Welcome to Lima
Peru’s capital, Lima, is a vibrant city whose grandeur may be faded but still lives on. Once the heart of Spain’s South American empire – christened by its founders as the ‘City of Kings’ – modern Lima is a huge metropolis crammed with culture and a history that goes back to the Incas and beyond.
Situated halfway down Peru’s desert coastline, Lima looks out on the Pacific Ocean, with the foothills of the Andes at its back. The main square of its historic centre, with its Spanish colonial mansions graced by latticed wooden balconies, was recently declared a UNESCO World Cultural Heritage Site.
Despite lacking the glamour of Rio or Buenos Aires, Lima has much to offer the sightseer – beautiful churches, museums, pretty seaside suburbs and a few remaining Inca ruins – but is also a gateway to the marvels of Machu Picchu, Lake Titicaca and the Amazon jungle. However, the primary sense of Lima that visitors get from walking around the city is that much of the population is merely surviving, scraping by in a variety of ingenious ways. Even in the richest districts, signs of poverty are never far away. In the main business district, it is not uncommon to see bailiffs strip a failed business of its belongings, piling unwanted items into a sorry heap on the pavement, while businesspeople, caught in traffic, are entertained by jugglers and fire-eaters or accosted by dozens of street-sellers offering paper napkins, plastic coat hangers and even the odd fake gold Rolex. The hardship of life in Lima may account for the Limeños’ philosophical outlook and their black sense of humour. In a city where political and financial turmoil is the norm, it does not do to take things too seriously. A popular belief in miracles and religious mysteries must also help.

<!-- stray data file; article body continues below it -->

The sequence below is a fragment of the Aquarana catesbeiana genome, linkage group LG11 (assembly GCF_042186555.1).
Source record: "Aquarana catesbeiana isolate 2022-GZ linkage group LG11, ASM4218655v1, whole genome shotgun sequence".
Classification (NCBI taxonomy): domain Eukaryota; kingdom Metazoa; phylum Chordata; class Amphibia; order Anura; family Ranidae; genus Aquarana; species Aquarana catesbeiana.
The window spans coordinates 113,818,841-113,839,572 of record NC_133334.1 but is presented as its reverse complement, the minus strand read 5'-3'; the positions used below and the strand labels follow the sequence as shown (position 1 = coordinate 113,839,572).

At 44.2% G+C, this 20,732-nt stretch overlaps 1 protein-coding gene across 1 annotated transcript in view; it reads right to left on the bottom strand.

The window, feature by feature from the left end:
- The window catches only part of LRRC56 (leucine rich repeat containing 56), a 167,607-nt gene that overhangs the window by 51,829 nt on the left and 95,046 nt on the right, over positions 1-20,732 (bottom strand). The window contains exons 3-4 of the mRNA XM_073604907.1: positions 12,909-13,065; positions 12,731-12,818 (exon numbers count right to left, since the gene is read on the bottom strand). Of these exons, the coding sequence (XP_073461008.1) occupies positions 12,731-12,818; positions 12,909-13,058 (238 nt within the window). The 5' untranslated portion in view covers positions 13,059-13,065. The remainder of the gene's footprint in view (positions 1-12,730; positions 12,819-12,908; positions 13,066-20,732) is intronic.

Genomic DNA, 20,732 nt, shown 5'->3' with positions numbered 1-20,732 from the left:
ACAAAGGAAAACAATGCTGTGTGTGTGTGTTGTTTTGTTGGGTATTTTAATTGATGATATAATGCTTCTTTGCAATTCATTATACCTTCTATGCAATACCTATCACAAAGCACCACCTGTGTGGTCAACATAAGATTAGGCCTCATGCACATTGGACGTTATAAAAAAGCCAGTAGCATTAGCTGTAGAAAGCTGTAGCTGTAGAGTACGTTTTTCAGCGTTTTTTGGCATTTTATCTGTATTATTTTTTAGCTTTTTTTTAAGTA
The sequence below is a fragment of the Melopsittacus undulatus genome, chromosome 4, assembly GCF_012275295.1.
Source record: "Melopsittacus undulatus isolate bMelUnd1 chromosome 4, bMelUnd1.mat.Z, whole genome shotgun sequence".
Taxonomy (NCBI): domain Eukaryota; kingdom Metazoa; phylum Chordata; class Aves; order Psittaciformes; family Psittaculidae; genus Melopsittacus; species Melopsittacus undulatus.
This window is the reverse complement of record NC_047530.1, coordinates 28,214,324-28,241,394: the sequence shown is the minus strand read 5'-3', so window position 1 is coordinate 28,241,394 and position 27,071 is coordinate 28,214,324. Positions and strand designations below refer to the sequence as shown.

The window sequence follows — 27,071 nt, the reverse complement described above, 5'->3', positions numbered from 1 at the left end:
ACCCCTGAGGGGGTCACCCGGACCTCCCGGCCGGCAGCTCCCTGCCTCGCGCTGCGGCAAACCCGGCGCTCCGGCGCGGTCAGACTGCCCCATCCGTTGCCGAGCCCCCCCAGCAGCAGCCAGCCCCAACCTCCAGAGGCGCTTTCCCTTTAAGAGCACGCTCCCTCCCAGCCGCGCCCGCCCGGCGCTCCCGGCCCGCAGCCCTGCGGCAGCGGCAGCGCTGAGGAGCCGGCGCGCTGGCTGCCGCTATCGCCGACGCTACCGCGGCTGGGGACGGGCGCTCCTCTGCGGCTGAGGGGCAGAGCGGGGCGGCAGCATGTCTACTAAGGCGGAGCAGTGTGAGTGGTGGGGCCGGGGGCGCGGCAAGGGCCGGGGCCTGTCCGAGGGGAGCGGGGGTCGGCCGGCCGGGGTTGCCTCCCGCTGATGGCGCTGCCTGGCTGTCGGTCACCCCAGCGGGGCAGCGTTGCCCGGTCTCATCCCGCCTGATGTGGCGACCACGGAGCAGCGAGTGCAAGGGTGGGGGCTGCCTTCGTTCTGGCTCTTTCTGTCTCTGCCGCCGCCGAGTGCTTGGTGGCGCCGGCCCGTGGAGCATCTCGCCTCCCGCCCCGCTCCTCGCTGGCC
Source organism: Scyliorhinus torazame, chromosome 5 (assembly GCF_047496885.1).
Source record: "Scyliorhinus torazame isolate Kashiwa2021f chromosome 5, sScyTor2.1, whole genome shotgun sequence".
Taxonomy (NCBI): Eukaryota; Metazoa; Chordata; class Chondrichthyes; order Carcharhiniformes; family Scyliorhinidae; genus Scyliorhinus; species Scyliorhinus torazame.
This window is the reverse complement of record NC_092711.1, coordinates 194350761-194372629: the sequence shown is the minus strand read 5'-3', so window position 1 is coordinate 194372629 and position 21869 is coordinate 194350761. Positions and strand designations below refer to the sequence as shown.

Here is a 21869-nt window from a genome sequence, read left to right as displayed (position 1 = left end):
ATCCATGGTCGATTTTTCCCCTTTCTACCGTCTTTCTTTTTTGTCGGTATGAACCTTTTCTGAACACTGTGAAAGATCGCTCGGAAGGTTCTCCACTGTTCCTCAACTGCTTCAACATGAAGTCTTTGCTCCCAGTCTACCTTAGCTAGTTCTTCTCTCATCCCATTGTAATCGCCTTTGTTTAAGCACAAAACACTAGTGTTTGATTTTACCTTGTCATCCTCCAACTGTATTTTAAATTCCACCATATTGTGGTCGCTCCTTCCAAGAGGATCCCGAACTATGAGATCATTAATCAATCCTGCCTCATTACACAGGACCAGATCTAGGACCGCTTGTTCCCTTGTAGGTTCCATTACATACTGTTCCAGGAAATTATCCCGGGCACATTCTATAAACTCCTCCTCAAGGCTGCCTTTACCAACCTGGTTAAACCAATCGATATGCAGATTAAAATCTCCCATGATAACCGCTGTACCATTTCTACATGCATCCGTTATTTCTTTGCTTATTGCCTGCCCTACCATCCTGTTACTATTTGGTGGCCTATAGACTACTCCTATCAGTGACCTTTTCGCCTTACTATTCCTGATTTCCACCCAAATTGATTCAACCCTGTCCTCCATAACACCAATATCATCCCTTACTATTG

Lima is a capital that has outgrown its boundaries. A town originally designed for tens of thousands now accommodates nearly eight million – one third of the country lives here. As Peru’s economic powerhouse, Lima attracts over one thousand newcomers from the provinces, every week, drawn by the dream of finding work and relative security. Shantytowns continue to grow outside the city and the upper classes have abandoned the city centre for the seaside suburbs of Miraflores or San Isidro. With their skyscrapers and international banks, these are now the main business centres, while the nearby Barranco is a hub of Lima nightlife.